Doug Armstrong views the Seth Jones—for—Ryan Johansen deal as a great trade, the type of deal he would prefer to strike — if he makes one at all — after the NHL’s all-star break but before the Feb. 29 trade deadline passes.
The St. Louis Blues play in the league’s fiercest division and have been racked with injuries this season, but considering head coach Ken Hitchcock and captain David Backes are both on the home stretch of expiring contracts, this core has a win-now mentality.
So what will Armstrong do in the next 42 days to achieve a championship-calibre roster?
“If we’re going to make changes, it’ll probably be a hockey trade. I don’t see it being a veteran player coming in and a young player going out or a young player coming and a veteran going out. We’re not in the ‘sell’ or ‘buy’ mode; we’re in the ‘play for now’ mode. I like our depth, I like our group, we’ll see how it plays out,” Armstrong told Jeremy Rutherford of the St. Louis Post-Dispatch. “There are hockey trades going on, but some of these things take weeks or months to put together.”
Colton Parayko and the fact that Shattenkirk will be difficult to re-sign have turned him into trade bait. Shattenkirk becomes a free agent in the summer of 2017, the same summer Parayko seeks a raise. Crucial to the Blues’ power-play, Shattenkirk has 26 points, 15 with the extra man, but his minus-10 rating is the worst of all St. Louis players.is available for a high price. The emergence of rookie D-man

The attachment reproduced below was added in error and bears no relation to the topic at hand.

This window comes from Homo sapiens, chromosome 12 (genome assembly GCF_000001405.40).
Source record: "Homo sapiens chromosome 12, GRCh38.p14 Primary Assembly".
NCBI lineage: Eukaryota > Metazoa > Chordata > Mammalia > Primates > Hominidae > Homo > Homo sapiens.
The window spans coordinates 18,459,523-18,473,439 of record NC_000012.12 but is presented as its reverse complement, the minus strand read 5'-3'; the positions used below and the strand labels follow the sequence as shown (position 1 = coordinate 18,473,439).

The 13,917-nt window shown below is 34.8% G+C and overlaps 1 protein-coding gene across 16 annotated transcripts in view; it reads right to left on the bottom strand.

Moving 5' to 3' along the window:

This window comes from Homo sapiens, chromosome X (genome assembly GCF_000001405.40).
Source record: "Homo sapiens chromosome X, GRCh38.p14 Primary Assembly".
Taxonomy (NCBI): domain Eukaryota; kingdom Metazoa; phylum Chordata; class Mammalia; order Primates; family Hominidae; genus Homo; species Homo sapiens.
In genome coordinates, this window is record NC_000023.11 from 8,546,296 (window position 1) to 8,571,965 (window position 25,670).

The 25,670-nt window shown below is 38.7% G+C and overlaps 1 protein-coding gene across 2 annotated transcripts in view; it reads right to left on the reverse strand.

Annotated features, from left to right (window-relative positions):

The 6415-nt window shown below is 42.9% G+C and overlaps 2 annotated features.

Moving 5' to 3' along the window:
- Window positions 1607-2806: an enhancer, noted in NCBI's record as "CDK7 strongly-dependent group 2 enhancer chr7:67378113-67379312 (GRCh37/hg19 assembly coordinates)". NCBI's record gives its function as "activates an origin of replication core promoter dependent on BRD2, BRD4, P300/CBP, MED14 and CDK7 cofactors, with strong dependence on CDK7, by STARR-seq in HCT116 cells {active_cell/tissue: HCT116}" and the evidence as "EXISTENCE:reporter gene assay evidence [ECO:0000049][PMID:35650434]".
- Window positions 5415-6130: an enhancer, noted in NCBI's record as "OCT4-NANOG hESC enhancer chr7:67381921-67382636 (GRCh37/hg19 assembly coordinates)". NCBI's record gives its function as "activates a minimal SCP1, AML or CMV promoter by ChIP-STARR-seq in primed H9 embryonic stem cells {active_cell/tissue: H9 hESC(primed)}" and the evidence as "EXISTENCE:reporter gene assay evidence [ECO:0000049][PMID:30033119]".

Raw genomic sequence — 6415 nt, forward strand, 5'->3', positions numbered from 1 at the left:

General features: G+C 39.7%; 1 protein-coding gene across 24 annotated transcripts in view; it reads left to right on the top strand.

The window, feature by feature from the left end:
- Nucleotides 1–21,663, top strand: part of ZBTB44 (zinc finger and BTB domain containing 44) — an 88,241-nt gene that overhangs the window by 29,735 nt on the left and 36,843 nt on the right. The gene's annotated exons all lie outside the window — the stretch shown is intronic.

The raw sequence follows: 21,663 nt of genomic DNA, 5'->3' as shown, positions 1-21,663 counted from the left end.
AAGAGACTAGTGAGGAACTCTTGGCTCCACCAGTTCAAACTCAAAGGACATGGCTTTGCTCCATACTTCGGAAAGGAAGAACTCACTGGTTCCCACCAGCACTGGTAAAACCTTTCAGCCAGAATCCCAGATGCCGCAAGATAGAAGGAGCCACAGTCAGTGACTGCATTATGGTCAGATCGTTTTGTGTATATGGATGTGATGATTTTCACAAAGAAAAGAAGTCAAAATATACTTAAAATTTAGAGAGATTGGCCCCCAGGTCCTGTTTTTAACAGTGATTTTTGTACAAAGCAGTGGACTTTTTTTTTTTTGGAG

Several reporters have named St. Louis as a front-runner to acquire the disgruntled Jonathan Drouin from Tampa Bay, and rookie Robby Fabbri‘s name has popped up as a good match — a hockey trade in the mold of Jones-Johansen.
“Robby Fabbri, that’s really a positive for us,” Armstrong said. “He is playing well beyond what we thought we would need from him. I didn’t think we were going to need him to this level, but injuries came on, we’ve needed him, and he’s responded.”
Fabbri has potted 11 goals for a Blues squad that has had to deal with the losses of forwards Paul Stastny, Steve Ott and, most significantly, Jaden Schwartz for significant stretches.
“It’s difficult to trade because there’s not many teams that believe they can’t take a big push and get into the playoffs,” Armstrong said.
“You look at [any trade] short-, medium- and long-term. You go back all the way to their American Hockey League days or their junior days and you gain as much information as possible and you try to make an educated guess based on history. That’s why the Columbus-Nashville trade is a great trade. They’re two legitimate players that teams made decisions on. It’ll be fun to watch and see how it unfolds.”
So will the Blues’ situation.